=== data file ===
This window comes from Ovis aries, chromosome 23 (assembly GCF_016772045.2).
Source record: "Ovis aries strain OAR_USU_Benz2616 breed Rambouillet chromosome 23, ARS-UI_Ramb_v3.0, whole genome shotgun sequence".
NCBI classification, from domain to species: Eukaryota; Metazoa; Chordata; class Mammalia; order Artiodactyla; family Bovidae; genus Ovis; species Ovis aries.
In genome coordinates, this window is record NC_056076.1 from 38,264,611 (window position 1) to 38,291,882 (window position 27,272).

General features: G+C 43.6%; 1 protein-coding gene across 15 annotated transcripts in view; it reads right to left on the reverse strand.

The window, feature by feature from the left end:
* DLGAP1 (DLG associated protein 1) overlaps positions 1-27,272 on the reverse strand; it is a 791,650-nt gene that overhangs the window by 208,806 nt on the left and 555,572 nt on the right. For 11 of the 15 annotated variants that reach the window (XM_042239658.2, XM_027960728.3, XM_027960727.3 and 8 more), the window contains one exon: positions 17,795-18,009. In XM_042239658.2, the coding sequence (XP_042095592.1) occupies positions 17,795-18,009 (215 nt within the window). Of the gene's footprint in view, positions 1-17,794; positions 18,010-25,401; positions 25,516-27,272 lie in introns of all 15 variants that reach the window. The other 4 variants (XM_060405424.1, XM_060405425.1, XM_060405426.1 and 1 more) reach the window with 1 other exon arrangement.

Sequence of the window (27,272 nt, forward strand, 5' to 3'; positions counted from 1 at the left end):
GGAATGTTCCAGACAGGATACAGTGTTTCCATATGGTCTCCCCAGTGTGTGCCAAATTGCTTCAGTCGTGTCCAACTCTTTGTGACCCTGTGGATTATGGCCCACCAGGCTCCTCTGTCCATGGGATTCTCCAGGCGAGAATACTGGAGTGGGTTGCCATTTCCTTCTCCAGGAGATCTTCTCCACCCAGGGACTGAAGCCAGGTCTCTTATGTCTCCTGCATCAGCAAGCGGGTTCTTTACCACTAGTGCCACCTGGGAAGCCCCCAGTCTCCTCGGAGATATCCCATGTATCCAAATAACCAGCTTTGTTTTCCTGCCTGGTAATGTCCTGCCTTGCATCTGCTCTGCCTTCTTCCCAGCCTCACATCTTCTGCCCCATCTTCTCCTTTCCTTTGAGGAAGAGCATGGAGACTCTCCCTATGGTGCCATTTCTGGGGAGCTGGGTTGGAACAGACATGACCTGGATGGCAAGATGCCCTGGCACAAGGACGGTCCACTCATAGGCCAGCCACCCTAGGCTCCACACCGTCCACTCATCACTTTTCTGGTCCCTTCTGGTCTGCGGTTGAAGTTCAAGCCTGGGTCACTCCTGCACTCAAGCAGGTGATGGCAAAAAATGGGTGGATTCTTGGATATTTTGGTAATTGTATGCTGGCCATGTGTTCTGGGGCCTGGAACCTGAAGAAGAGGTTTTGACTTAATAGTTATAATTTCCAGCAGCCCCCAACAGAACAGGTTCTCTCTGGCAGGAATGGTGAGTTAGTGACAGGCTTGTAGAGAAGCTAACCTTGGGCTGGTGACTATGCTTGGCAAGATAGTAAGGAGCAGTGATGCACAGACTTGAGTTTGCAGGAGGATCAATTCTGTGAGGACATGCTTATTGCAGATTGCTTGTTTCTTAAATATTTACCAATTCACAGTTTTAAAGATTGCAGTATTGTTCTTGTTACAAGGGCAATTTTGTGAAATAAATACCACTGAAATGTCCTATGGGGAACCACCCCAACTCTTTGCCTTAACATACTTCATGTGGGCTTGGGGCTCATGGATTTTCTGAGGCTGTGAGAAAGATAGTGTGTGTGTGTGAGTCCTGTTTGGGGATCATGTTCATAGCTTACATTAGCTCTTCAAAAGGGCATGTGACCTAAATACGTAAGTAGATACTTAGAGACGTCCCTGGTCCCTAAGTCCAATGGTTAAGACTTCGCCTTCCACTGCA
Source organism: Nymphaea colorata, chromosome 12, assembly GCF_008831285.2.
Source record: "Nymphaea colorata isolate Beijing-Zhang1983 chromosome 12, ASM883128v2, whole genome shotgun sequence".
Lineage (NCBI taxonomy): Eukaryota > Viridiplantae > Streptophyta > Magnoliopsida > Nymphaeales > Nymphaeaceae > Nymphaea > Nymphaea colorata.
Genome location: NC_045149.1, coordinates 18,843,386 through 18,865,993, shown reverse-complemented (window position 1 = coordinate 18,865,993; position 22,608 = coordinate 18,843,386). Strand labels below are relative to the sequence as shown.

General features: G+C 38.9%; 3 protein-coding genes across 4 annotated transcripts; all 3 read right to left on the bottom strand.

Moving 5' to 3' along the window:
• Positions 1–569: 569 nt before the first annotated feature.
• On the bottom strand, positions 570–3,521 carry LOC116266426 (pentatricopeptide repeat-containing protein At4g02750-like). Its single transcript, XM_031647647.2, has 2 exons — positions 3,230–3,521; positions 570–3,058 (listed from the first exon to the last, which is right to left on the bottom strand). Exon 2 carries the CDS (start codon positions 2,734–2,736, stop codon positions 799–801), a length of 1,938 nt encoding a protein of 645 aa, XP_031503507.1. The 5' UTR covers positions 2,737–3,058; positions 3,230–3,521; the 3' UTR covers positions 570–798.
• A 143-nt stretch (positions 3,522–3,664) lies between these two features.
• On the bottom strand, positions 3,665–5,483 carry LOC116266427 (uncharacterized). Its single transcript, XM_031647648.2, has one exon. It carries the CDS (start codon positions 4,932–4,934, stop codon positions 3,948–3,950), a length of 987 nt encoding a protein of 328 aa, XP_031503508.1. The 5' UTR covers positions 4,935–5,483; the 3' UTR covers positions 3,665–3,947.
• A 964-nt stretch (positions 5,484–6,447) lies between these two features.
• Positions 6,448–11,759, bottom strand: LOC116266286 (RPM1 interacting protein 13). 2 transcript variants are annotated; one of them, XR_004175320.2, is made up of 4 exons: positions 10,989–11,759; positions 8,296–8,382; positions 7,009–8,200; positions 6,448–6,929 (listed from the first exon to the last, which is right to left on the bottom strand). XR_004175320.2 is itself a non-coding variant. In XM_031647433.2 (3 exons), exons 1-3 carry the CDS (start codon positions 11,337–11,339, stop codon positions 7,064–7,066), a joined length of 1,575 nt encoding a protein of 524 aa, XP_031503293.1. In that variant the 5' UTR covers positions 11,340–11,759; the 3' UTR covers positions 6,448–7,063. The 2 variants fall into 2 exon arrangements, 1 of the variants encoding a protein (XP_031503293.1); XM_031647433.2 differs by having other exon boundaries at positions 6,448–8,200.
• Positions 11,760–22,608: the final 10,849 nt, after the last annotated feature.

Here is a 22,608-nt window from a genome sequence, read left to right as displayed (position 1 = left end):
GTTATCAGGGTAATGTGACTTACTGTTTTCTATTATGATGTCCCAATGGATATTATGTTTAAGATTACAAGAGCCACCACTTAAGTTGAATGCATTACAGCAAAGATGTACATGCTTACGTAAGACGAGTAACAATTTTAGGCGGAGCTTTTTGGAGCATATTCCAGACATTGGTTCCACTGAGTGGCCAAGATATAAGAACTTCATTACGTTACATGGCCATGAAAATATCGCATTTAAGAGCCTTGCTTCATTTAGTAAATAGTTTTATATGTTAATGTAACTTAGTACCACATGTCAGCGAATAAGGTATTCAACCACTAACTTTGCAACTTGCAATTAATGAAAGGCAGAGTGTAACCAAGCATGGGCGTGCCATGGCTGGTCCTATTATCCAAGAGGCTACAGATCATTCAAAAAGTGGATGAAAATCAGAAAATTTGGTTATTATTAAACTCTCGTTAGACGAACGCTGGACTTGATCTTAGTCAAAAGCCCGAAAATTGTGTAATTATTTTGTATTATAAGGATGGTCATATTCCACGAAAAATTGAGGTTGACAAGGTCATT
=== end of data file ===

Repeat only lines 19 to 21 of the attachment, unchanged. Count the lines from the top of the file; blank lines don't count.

• On the bottom strand, positions 3,665–5,483 carry LOC116266427 (uncharacterized). Its single transcript, XM_031647648.2, has one exon. It carries the CDS (start codon positions 4,932–4,934, stop codon positions 3,948–3,950), a length of 987 nt encoding a protein of 328 aa, XP_031503508.1. The 5' UTR covers positions 4,935–5,483; the 3' UTR covers positions 3,665–3,947.
• A 964-nt stretch (positions 5,484–6,447) lies between these two features.
• Positions 6,448–11,759, bottom strand: LOC116266286 (RPM1 interacting protein 13). 2 transcript variants are annotated; one of them, XR_004175320.2, is made up of 4 exons: positions 10,989–11,759; positions 8,296–8,382; positions 7,009–8,200; positions 6,448–6,929 (listed from the first exon to the last, which is right to left on the bottom strand). XR_004175320.2 is itself a non-coding variant. In XM_031647433.2 (3 exons), exons 1-3 carry the CDS (start codon positions 11,337–11,339, stop codon positions 7,064–7,066), a joined length of 1,575 nt encoding a protein of 524 aa, XP_031503293.1. In that variant the 5' UTR covers positions 11,340–11,759; the 3' UTR covers positions 6,448–7,063. The 2 variants fall into 2 exon arrangements, 1 of the variants encoding a protein (XP_031503293.1); XM_031647433.2 differs by having other exon boundaries at positions 6,448–8,200.